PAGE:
Nakai, K. et al. Free radical production requires both inducible nitric oxide synthase and xanthine oxidase in LPS-treated skin. Proc Natl Acad Sci USA 103(12), 4616–21 (2006).
Mukherjee, S. et al. Lipopolysaccharide-driven Th2 cytokine production in macrophages is regulated by both MyD88 and TRAM. J Biol Chem 284(43), 29391–8 (2009).
Niemand, C. et al. Activation of STAT3 by IL-6 and IL-10 in primary human macrophages is differentially modulated by suppressor of cytokine signaling 3. J Immunol 170(6), 3263 (2003).
Mosser, D. M. & Edwards, J. P. Exploring the full spectrum of macrophage activation. Nat Rev Immunol 8(12), 958–69 (2008).
Barin, J. G. et al. Macrophages participate in IL-17-mediated inflammation. Eur J Immunol 42(3), 726–36 (2012).
Subramaniam, S. V., Cooper, R. S. & Adunyah, S. E. Evidence for the involvement of JAK/STAT pathway in the signaling mechanism of interleukin-17. Biochem Biophys Res Commun 262(1), 14 (1999).
Shi, X. et al. IL-17A upregulates keratin 17 expression in keratinocytes through STAT1- and STAT3-dependent mechanisms. J Invest Dermatol 131(12), 2401 (2011).
Onishi, R. M. & Gaffen, S. L. Interleukin-17 and its target genes: mechanisms of interleukin-17 function in disease. Immunology 129(3), 311 (2010).
Zhang, Q. et al. IL-17-mediated M1/M2 macrophage alteration contributes to pathogenesis of bisphosphonate-related osteonecrosis of the jaws. Clin Cancer Res 19(12), 3176–88 (2013).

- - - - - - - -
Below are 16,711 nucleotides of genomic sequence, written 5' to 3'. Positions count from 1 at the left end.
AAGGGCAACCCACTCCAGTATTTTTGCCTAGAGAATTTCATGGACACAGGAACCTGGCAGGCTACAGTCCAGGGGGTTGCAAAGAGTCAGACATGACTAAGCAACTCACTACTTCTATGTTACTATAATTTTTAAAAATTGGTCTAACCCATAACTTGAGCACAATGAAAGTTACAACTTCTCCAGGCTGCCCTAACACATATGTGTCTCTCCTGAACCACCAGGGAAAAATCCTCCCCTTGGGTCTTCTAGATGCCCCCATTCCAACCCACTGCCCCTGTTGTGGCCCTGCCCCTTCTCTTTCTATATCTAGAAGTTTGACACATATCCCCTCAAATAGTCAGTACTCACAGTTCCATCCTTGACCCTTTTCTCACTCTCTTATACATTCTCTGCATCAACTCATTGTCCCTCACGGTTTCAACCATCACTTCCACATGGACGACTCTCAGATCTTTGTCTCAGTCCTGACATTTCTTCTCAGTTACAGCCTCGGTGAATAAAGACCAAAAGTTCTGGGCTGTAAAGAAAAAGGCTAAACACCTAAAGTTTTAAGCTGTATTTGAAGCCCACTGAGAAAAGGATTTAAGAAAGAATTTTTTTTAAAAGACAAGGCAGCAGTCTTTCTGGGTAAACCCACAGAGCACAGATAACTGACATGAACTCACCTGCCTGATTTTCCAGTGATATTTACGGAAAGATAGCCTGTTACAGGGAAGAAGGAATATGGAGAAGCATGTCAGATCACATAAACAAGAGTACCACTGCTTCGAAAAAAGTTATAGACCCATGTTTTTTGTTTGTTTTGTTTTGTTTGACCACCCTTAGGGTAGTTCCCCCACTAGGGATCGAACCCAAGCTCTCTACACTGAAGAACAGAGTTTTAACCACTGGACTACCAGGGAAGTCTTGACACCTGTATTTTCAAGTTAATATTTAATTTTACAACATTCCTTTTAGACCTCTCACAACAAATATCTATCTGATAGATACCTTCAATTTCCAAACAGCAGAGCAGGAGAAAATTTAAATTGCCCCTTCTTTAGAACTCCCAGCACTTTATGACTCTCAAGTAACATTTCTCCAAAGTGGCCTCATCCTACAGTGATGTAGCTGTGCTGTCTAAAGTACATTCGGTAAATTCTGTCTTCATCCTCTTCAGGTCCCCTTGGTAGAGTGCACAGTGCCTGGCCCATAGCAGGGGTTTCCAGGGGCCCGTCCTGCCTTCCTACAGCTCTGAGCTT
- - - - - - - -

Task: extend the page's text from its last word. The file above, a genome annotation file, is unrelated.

Nishikawa, K. et al. Interleukin-17 induces an atypical M2-like macrophage subpopulation that regulates intestinal inflammation. PLoS One 9(9), e108494 (2014).
van der Fits, L. et al. Imiquimod-induced psoriasis-like skin inflammation in mice is mediated via the IL-23/IL-17 axis. J Immunol 182(9), 5836–45 (2009).
Gilliet, M. et al. Psoriasis triggered by toll-like receptor 7 agonist imiquimod in the presence of dermal plasmacytoid dendritic cell precursors. Arch Dermatol 140(12), 1490–5 (2004).
Pantelyushin, S. et al. Rorgammat + innate lymphocytes and gammadelta T cells initiate psoriasiform plaque formation in mice. J Clin Invest 122(6), 2252–6 (2012).
Morimura, S., Oka, T., Sugaya, M. & Sato, S. CX3CR1 deficiency attenuates imiquimod-induced psoriasis-like skin inflammation with decreased M1 macrophages. J Dermatol Sci 82(3), 175–88 (2016).
Lane, P. W. Two new mutations in linkage group XVI of the house mouse. Flaky tail and varitint-waddler-J. J Hered 63(3), 135–40 (1972).